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Our Journals - present and future

[E. N. Baker]Recently, my university has made major cuts in its subscriptions to periodicals. This has made me uncomfortably aware of the pressures that scientific journals face. At the same time we have been reminded by Durward Cruickshank, at the American and European crystallographic meetings, of the critical role the establishment of a crystallographic journal played in the formation of the IUCr. Our journals are major assets of the Union. They provide a high quality medium for publishing crystallographic discoveries, results and ideas. Profits from them support many of the activities of the Union. Today, however, many scientific journals face declining subscription levels as a result of restraints in library budgets, currency fluctuations and aggressive competition from new journals. Simultaneously, growth in scientific output, together with the demands of competition for research funds, fuels a demand for more publication space. How should we respond to these pressures? We can be proud of our journals, and it is essential that they continue to succeed scientifically and remain financially viable. In the short term, we need to continually improve, even re-define, them. Each faces challenges of a different nature. Acta D must achieve a higher profile in the biological field and to do this requires substantially shorter publication times. Acta C may need to balance crystallographic quality with chemical interest if it is to make its full impact on chemistry. And JSR will not succeed in its present form without higher subscription levels. These and other issues are being actively debated by John Helliwell, as Editor-in-Chief, Peter Strickland, as Managing Editor, by Section Editors and by the Finance and Executive Committees. Changes are on the way; Acta D will be fully electronic in 1999, and we are aggressively pursuing shorter publication times and better marketing. In the longer term, the whole basis of scientific publishing is in question. What should be in print, and what electronic? Should some of our journals become electronic only? Should some publications which are essentially presentations of data, rather than ideas, be more properly placed in databases? If so, depositions in databases must be accorded higher status by funding agencies and administrations. Most of all, however, we need input from the crystallographic community. They are your journals. We want to publish your best work, we need input on what improvements you want and we need help in ensuring that your libraries subscribe!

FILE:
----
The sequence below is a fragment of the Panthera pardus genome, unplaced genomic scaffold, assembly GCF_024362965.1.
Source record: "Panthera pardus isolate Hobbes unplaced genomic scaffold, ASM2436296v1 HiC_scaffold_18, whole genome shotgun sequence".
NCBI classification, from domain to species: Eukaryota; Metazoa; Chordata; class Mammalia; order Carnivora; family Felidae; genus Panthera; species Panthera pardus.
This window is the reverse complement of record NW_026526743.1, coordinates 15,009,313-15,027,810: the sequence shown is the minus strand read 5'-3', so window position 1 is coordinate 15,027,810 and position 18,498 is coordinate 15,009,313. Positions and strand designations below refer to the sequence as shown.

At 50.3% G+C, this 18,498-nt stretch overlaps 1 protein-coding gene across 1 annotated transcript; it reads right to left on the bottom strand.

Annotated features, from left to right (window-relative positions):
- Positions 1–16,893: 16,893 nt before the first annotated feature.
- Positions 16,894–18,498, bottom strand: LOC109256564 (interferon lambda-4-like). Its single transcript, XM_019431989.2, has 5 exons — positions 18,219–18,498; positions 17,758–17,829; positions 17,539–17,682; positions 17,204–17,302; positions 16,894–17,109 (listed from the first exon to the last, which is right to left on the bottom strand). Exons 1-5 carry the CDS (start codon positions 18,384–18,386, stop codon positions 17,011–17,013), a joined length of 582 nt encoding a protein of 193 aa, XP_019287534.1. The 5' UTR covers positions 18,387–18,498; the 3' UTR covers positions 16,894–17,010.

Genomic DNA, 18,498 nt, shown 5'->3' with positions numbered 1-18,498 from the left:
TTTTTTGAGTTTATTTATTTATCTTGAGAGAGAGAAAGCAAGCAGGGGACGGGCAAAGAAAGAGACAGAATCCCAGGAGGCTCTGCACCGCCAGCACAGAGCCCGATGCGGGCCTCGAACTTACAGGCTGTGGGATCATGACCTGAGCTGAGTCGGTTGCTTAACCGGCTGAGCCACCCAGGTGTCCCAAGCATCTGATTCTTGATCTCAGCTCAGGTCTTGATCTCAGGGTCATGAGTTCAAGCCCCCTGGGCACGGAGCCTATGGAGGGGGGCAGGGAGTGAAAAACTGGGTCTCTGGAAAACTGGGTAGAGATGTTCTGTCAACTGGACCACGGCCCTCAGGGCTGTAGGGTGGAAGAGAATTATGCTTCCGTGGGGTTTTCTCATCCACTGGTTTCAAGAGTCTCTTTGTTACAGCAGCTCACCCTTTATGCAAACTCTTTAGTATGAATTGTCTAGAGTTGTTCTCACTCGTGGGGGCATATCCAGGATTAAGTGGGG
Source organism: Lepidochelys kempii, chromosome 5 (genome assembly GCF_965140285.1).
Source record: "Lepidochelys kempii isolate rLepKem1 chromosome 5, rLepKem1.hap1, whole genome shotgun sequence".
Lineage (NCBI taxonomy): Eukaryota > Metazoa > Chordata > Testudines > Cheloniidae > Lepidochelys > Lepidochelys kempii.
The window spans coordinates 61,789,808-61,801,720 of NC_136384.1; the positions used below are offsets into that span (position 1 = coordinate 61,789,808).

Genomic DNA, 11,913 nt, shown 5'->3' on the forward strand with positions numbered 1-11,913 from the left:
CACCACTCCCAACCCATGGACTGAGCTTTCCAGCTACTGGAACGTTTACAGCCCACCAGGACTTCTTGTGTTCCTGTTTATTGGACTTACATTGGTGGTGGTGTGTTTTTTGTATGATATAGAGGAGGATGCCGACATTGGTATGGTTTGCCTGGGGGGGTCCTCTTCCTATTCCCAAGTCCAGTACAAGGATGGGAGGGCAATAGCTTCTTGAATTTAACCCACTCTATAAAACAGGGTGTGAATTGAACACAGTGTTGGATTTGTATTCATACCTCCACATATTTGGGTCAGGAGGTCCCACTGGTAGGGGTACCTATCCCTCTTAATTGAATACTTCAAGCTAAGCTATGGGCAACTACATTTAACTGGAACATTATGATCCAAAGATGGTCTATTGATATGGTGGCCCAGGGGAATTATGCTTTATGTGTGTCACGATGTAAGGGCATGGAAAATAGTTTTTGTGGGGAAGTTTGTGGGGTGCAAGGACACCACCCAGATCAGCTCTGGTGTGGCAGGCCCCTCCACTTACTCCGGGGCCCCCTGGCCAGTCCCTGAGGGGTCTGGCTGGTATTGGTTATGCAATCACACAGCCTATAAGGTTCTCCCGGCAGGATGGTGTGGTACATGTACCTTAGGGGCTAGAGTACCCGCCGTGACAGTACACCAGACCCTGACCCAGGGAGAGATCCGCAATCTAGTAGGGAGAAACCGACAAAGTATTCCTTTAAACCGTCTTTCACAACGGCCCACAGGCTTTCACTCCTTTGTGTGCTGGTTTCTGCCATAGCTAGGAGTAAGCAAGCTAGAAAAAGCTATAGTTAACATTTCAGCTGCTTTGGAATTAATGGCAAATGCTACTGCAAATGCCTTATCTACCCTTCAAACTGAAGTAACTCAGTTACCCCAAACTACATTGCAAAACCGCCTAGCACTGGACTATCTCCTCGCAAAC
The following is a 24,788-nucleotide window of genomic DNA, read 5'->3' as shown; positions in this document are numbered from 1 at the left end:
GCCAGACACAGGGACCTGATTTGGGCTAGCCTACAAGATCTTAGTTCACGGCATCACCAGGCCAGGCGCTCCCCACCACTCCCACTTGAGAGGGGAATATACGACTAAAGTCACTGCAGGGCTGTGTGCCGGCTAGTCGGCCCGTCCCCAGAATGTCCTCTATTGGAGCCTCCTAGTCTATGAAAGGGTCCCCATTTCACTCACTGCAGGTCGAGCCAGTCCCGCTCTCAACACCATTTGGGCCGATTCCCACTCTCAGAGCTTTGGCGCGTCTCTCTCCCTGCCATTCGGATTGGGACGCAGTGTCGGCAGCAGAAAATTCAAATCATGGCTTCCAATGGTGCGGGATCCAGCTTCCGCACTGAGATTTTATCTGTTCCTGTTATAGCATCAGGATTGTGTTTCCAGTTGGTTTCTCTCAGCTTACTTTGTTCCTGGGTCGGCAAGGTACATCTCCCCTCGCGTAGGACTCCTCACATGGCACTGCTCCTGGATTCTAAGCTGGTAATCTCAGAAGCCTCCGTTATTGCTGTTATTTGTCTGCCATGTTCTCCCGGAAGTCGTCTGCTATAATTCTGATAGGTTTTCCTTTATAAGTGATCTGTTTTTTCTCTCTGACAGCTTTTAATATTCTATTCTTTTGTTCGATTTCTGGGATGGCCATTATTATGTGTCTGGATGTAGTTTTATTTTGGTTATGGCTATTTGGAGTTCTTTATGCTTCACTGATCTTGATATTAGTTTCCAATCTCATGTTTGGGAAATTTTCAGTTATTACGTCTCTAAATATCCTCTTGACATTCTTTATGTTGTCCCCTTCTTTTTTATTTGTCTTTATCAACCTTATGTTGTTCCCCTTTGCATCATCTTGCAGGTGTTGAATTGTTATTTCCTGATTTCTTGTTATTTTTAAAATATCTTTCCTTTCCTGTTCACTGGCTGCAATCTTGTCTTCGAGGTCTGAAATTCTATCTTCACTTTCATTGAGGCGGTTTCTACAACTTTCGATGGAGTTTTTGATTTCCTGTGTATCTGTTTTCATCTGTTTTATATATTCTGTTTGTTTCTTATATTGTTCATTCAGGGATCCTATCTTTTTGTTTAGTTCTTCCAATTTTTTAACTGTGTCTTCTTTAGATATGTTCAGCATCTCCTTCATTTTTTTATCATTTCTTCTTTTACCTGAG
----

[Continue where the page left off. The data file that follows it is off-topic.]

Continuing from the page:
Edward N. Baker